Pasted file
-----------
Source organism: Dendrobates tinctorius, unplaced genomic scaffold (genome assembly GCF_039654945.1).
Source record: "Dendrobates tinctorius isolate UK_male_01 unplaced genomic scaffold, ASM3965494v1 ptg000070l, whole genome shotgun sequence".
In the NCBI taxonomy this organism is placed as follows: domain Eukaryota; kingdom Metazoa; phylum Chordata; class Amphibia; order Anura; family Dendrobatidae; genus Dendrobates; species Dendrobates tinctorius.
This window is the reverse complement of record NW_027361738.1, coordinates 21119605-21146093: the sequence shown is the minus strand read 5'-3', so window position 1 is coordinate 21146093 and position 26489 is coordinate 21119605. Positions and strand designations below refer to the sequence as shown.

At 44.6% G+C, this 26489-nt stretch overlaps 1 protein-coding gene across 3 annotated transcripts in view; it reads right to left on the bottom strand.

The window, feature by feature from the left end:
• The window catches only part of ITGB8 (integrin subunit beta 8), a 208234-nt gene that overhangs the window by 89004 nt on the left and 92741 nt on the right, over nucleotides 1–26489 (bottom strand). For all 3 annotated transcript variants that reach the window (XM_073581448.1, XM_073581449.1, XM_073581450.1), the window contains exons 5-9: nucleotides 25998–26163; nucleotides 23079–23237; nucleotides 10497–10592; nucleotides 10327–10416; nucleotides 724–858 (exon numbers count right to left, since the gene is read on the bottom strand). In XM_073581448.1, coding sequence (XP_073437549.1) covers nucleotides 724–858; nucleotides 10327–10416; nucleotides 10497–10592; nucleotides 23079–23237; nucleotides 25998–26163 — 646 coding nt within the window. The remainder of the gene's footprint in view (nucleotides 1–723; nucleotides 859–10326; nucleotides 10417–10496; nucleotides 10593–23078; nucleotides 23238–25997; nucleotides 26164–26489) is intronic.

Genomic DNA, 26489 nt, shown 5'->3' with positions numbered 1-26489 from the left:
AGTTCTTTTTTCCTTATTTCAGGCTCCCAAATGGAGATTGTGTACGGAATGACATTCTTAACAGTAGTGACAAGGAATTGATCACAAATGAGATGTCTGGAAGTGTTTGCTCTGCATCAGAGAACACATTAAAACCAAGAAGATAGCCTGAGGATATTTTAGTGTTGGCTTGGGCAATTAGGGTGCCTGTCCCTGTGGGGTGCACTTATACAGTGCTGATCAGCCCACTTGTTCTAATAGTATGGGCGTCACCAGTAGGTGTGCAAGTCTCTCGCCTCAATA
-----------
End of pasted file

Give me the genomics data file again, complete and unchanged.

Source organism: Dendrobates tinctorius, unplaced genomic scaffold (genome assembly GCF_039654945.1).
Source record: "Dendrobates tinctorius isolate UK_male_01 unplaced genomic scaffold, ASM3965494v1 ptg000070l, whole genome shotgun sequence".
In the NCBI taxonomy this organism is placed as follows: domain Eukaryota; kingdom Metazoa; phylum Chordata; class Amphibia; order Anura; family Dendrobatidae; genus Dendrobates; species Dendrobates tinctorius.
This window is the reverse complement of record NW_027361738.1, coordinates 21119605-21146093: the sequence shown is the minus strand read 5'-3', so window position 1 is coordinate 21146093 and position 26489 is coordinate 21119605. Positions and strand designations below refer to the sequence as shown.

At 44.6% G+C, this 26489-nt stretch overlaps 1 protein-coding gene across 3 annotated transcripts in view; it reads right to left on the bottom strand.

The window, feature by feature from the left end:
• The window catches only part of ITGB8 (integrin subunit beta 8), a 208234-nt gene that overhangs the window by 89004 nt on the left and 92741 nt on the right, over nucleotides 1–26489 (bottom strand). For all 3 annotated transcript variants that reach the window (XM_073581448.1, XM_073581449.1, XM_073581450.1), the window contains exons 5-9: nucleotides 25998–26163; nucleotides 23079–23237; nucleotides 10497–10592; nucleotides 10327–10416; nucleotides 724–858 (exon numbers count right to left, since the gene is read on the bottom strand). In XM_073581448.1, coding sequence (XP_073437549.1) covers nucleotides 724–858; nucleotides 10327–10416; nucleotides 10497–10592; nucleotides 23079–23237; nucleotides 25998–26163 — 646 coding nt within the window. The remainder of the gene's footprint in view (nucleotides 1–723; nucleotides 859–10326; nucleotides 10417–10496; nucleotides 10593–23078; nucleotides 23238–25997; nucleotides 26164–26489) is intronic.

Genomic DNA, 26489 nt, shown 5'->3' with positions numbered 1-26489 from the left:
AGTTCTTTTTTCCTTATTTCAGGCTCCCAAATGGAGATTGTGTACGGAATGACATTCTTAACAGTAGTGACAAGGAATTGATCACAAATGAGATGTCTGGAAGTGTTTGCTCTGCATCAGAGAACACATTAAAACCAAGAAGATAGCCTGAGGATATTTTAGTGTTGGCTTGGGCAATTAGGGTGCCTGTCCCTGTGGGGTGCACTTATACAGTGCTGATCAGCCCACTTGTTCTAATAGTATGGGCGTCACCAGTAGGTGTGCAAGTCTCTCGCCTCAATA